Saturday, May 23, 2009

Italians Make Things Hot


Doesn’t that just sound pretty? What with it being Italian and all, it’s kind of like the Sophia Loren of salads, if you ask me. I mean… you take normal ingredients. Things like stale bread of all things, some tomatoes, onions, cucumbers and a red pepper. Then, true to Italian form, you sex it up with some good dressing and suddenly you have a show-stopper summer salad, something that makes you do a double-take and think “Huh… so… it’s just bread and tomatoes? I don’t get it, but damn, I kind of have a crush.”

During one hot Phoenician summer day, I was bumming around watching Ina Garten on the Food Network and saw her literally throw this dish together in what seemed minutes-- I was sold. Given the heat, I was in need of something fresh that had the essence of summer but not the heat of it. Oh, Ina. You’re a woman after my own heart.

Again, it seems like some of the best dishes were perfected by peasants centuries ago, and panzanella is the same. Different versions call for different ingredients. Some have anchovies, some don’t have cucumber, some grill the red peppers, some use a specific Tuscan salt-less bread. This is a pretty basic version that you can fancify to your liking. Add what you like to this dish-- grill the tomatoes or slow roast them, perhaps. Jamie Oliver uses the tomato juice as part of his dressing. In my very amateur opinion, this recipe is a great balance of flavor, and, more importantly, a solid starting point to jump off in your own direzione.

From new year, new food

Back to the recipe. I’m an impatient person, I think. I just don’t have time to wait for a loaf of bread to be a few days old before I make this. When I want panzanella, I want it now. Instead, I cheat (duh) and use a fresh loaf, torn into chunks and toasted with a bit of olive oil, sea salt, and fresh cracked pepper in a skillet. The croutons alone are enough to entice me over and over again to make this dish as the weather warms up and the tomatoes ripen with the summer.

From new year, new food

A final note on Sophia Loren. You know, I don’t proclaim myself an expert on her by any means, but how can you not love a woman who one time said "Everything you see, I owe to spaghetti" ??? Even if she’s a bit tanorexic these days, she still rocks it. Any girl would be lucky to look so good, and I think this classic Italian salad with fresh veggies is a good place to start. At least... here's hoping.

Tuesday, May 5, 2009

Cabbage Kid

Growing up, I ate a lot of Indian food. Included in that was a neon-yellow shredded cabbage dish that was fine, but it wasn’t my favorite by any means. Besides the standard coleslaw at picnics and this one horrible experience of me actually trying to make a grilled red cabbage slaw (I still shudder… never take for granted a good olive oil, especially when you accidentally use a RANCID OLIVE OIL and ruin everything, which, btw, still gives me nightmares...ugh) cabbage was just kind of meh you know?

I mean… its cabbage.

This lack of interest probably also stemmed from my Dad banning brussel sprouts and cabbage-like items from the table besides the previously mentioned Indian cabbage, so it was literally not until January, at the tave tiranse night that my friend Kari suggested sliced red cabbage to eat with hummus. Pardon? Yeah, it sounds weird, but you know what? I was an idiot. Red cabbage with good hummus is the shiz, and you should know it. Sweet, crunchy, and kind of perfect, cabbage totally slapped me across the face with its greatness and now I’m a big fan and want to put cabbage in everything and sing about it from the rooftops.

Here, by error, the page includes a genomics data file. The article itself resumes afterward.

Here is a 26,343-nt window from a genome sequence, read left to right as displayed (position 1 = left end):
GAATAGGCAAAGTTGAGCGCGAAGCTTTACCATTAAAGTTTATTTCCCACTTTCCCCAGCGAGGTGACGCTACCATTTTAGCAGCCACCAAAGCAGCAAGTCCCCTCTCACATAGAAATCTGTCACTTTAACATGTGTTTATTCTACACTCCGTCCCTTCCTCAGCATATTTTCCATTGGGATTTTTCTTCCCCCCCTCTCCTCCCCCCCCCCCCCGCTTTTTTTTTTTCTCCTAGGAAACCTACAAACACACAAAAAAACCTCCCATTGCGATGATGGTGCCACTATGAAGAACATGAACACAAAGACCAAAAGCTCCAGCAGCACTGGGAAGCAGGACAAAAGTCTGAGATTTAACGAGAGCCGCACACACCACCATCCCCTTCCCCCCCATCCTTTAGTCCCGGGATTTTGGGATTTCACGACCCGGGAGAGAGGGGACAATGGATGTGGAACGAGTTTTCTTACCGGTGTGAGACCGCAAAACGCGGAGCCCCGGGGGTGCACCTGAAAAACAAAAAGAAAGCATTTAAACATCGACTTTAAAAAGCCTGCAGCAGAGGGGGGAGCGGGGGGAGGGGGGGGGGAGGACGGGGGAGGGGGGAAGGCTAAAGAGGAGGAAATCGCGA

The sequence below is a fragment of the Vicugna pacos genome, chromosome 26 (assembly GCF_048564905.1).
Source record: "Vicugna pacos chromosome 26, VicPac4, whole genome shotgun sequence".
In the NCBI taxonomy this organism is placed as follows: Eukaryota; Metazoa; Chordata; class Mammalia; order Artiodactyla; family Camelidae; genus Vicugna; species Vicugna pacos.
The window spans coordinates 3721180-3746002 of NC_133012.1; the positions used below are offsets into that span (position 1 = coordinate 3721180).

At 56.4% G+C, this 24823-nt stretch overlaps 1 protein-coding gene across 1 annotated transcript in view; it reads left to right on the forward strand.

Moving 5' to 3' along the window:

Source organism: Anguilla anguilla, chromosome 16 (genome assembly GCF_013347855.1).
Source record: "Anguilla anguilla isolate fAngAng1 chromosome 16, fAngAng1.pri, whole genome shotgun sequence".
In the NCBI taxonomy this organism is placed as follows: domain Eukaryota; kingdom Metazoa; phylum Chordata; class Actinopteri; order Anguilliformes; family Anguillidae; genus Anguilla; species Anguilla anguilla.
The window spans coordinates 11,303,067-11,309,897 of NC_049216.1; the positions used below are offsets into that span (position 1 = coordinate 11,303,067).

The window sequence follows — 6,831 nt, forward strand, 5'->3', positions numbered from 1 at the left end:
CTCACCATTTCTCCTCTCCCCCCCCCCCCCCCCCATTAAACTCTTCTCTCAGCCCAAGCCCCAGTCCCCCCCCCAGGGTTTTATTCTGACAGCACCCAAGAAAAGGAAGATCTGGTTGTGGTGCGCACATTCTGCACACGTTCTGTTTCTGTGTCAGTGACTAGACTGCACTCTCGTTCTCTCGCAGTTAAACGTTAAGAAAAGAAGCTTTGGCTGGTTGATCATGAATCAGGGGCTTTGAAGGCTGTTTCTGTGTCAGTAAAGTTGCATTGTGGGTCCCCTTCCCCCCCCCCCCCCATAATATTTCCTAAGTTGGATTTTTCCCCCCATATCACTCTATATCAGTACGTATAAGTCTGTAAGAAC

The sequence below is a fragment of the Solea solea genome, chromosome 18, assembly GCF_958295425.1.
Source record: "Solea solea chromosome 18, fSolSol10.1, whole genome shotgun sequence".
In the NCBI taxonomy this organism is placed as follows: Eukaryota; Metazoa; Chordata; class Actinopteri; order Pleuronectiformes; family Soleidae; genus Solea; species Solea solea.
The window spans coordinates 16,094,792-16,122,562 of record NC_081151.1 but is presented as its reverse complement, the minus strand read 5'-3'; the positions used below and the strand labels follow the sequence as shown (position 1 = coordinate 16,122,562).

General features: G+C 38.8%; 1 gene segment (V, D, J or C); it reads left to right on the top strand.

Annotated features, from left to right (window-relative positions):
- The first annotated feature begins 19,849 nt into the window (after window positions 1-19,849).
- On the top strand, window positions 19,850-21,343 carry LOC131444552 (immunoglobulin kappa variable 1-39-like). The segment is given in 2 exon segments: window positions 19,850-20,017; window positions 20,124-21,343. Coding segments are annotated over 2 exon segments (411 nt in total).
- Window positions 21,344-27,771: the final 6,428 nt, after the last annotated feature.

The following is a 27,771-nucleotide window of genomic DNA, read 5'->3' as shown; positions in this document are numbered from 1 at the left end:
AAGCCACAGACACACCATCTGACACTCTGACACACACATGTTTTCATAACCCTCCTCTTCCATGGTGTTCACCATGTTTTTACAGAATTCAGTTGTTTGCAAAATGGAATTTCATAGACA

Remember how I said I couldn’t write about braised cabbage because it was so hot outside? Well Nature complied and has made it rain at least 4 of the 7 days of the week, which makes me careful for what I wish for. And yet. This is perfect cabbage weather, especially when it’s braised and served with melty cheese and crusty bread. Oh, baby.

From new year, new food

I got this Savoy Cabbage Gratin recipe from Molly’s blog, Orangette, who in turn got it from Molly Steven's book, All About Braising. I’ve been a big fan of the Orangette blog for a while, and had also wanted to try this recipe for months. (If you haven’t visited her site…please do. And soon.) So while the concept of this dish is simple and the ingredients are few, it just takes time to bake. First you take a Savoy cabbage, chop it up, then saute it for a bit. Then you bake/braise the cabbage in the chicken stock for a nice long time. Then you add cheese and let it get melty and the edges get crispy...

From new year, new food

While you might have to wait almost an hour for this darling of a dish to bake, I promise you… your kitchen smells GOOD, and the cheese…you should just put a lot on because melted cheese on this is a most-awesome delight. I didn’t do the triple-cream cheese Molly had recommended because I’m cheap and wanted to use what I had on hand, which was Parmesan and Havarti, and damn if it didn’t work out swimmingly. I had 2 bowls and wanted more, but I restrained myself to save the rest for lunch and dinner the next day.

The comfort of this dish reminded me of the way I felt about soup over the winter… it just sort of hugs you from the inside out and is kind of perfect in a humble and lovely sort of way.

From new year, new food

Up next? Probably one of two salads I’m obsessed with right now. As a side note, you know how you get a song stuck in your head for three days straight and can’t get it out unless you sing it? All of the time? Like, every five minutes? Welcome to my world. Also, let me introduce you to a song by Josh Radin and Schuyler Fisk that I had originally kind of ignored on The Last Kiss soundtrack from a few years back. I’m hoping by me posting this on the blog it will finally leave my poor brain alone. Thanks Youtube!